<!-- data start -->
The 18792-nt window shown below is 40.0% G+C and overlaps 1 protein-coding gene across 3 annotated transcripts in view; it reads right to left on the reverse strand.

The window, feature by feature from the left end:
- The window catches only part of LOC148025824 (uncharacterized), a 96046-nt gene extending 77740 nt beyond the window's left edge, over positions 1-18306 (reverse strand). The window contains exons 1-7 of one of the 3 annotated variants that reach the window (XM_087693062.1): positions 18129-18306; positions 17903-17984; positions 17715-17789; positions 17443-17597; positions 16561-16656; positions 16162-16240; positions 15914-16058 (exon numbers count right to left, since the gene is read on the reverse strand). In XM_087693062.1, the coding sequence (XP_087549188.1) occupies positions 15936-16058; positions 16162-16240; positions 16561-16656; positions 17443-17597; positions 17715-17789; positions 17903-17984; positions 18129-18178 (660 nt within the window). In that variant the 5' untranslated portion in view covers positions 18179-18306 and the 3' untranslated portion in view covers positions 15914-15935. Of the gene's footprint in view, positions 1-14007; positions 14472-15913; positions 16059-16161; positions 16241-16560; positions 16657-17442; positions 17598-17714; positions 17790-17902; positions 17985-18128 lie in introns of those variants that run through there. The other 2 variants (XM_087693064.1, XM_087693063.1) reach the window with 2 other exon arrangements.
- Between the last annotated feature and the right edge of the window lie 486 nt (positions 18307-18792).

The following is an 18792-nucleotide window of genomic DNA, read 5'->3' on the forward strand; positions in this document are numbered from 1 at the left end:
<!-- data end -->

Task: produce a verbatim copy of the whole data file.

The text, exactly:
The 18792-nt window shown below is 40.0% G+C and overlaps 1 protein-coding gene across 3 annotated transcripts in view; it reads right to left on the reverse strand.

The window, feature by feature from the left end:
- The window catches only part of LOC148025824 (uncharacterized), a 96046-nt gene extending 77740 nt beyond the window's left edge, over positions 1-18306 (reverse strand). The window contains exons 1-7 of one of the 3 annotated variants that reach the window (XM_087693062.1): positions 18129-18306; positions 17903-17984; positions 17715-17789; positions 17443-17597; positions 16561-16656; positions 16162-16240; positions 15914-16058 (exon numbers count right to left, since the gene is read on the reverse strand). In XM_087693062.1, the coding sequence (XP_087549188.1) occupies positions 15936-16058; positions 16162-16240; positions 16561-16656; positions 17443-17597; positions 17715-17789; positions 17903-17984; positions 18129-18178 (660 nt within the window). In that variant the 5' untranslated portion in view covers positions 18179-18306 and the 3' untranslated portion in view covers positions 15914-15935. Of the gene's footprint in view, positions 1-14007; positions 14472-15913; positions 16059-16161; positions 16241-16560; positions 16657-17442; positions 17598-17714; positions 17790-17902; positions 17985-18128 lie in introns of those variants that run through there. The other 2 variants (XM_087693064.1, XM_087693063.1) reach the window with 2 other exon arrangements.
- Between the last annotated feature and the right edge of the window lie 486 nt (positions 18307-18792).

The following is an 18792-nucleotide window of genomic DNA, read 5'->3' on the forward strand; positions in this document are numbered from 1 at the left end: